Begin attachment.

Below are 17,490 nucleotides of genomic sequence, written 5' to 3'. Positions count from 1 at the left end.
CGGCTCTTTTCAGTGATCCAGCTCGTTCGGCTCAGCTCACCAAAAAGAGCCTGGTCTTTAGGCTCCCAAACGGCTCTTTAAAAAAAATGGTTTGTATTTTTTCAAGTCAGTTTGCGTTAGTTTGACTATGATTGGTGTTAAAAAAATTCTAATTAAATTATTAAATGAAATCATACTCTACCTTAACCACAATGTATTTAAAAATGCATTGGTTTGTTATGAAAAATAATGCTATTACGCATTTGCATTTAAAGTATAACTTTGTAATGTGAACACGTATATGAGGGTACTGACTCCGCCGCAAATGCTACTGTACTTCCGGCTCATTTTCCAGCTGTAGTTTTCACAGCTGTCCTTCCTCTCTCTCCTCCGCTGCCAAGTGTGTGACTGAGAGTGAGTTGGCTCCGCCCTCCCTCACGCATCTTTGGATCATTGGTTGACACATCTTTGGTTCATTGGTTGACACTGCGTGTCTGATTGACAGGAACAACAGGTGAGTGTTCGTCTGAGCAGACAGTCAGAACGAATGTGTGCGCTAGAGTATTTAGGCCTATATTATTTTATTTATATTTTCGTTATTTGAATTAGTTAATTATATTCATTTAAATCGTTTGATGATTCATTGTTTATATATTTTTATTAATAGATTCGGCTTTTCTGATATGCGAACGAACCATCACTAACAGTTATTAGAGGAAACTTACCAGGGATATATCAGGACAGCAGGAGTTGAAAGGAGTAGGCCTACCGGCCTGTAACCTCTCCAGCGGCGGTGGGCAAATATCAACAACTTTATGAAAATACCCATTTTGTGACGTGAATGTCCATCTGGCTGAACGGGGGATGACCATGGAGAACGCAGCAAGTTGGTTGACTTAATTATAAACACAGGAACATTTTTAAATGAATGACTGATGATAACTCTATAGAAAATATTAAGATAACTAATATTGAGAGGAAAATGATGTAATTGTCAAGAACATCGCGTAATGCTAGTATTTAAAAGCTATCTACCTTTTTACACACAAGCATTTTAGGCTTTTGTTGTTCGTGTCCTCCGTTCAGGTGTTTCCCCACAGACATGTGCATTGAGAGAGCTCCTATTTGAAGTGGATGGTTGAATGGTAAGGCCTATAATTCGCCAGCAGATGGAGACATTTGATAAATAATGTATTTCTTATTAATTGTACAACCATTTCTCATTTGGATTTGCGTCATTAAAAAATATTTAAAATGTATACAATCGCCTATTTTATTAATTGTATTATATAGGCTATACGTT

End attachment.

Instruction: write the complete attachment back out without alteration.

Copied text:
Below are 17,490 nucleotides of genomic sequence, written 5' to 3'. Positions count from 1 at the left end.
CGGCTCTTTTCAGTGATCCAGCTCGTTCGGCTCAGCTCACCAAAAAGAGCCTGGTCTTTAGGCTCCCAAACGGCTCTTTAAAAAAAATGGTTTGTATTTTTTCAAGTCAGTTTGCGTTAGTTTGACTATGATTGGTGTTAAAAAAATTCTAATTAAATTATTAAATGAAATCATACTCTACCTTAACCACAATGTATTTAAAAATGCATTGGTTTGTTATGAAAAATAATGCTATTACGCATTTGCATTTAAAGTATAACTTTGTAATGTGAACACGTATATGAGGGTACTGACTCCGCCGCAAATGCTACTGTACTTCCGGCTCATTTTCCAGCTGTAGTTTTCACAGCTGTCCTTCCTCTCTCTCCTCCGCTGCCAAGTGTGTGACTGAGAGTGAGTTGGCTCCGCCCTCCCTCACGCATCTTTGGATCATTGGTTGACACATCTTTGGTTCATTGGTTGACACTGCGTGTCTGATTGACAGGAACAACAGGTGAGTGTTCGTCTGAGCAGACAGTCAGAACGAATGTGTGCGCTAGAGTATTTAGGCCTATATTATTTTATTTATATTTTCGTTATTTGAATTAGTTAATTATATTCATTTAAATCGTTTGATGATTCATTGTTTATATATTTTTATTAATAGATTCGGCTTTTCTGATATGCGAACGAACCATCACTAACAGTTATTAGAGGAAACTTACCAGGGATATATCAGGACAGCAGGAGTTGAAAGGAGTAGGCCTACCGGCCTGTAACCTCTCCAGCGGCGGTGGGCAAATATCAACAACTTTATGAAAATACCCATTTTGTGACGTGAATGTCCATCTGGCTGAACGGGGGATGACCATGGAGAACGCAGCAAGTTGGTTGACTTAATTATAAACACAGGAACATTTTTAAATGAATGACTGATGATAACTCTATAGAAAATATTAAGATAACTAATATTGAGAGGAAAATGATGTAATTGTCAAGAACATCGCGTAATGCTAGTATTTAAAAGCTATCTACCTTTTTACACACAAGCATTTTAGGCTTTTGTTGTTCGTGTCCTCCGTTCAGGTGTTTCCCCACAGACATGTGCATTGAGAGAGCTCCTATTTGAAGTGGATGGTTGAATGGTAAGGCCTATAATTCGCCAGCAGATGGAGACATTTGATAAATAATGTATTTCTTATTAATTGTACAACCATTTCTCATTTGGATTTGCGTCATTAAAAAATATTTAAAATGTATACAATCGCCTATTTTATTAATTGTATTATATAGGCTATACGTT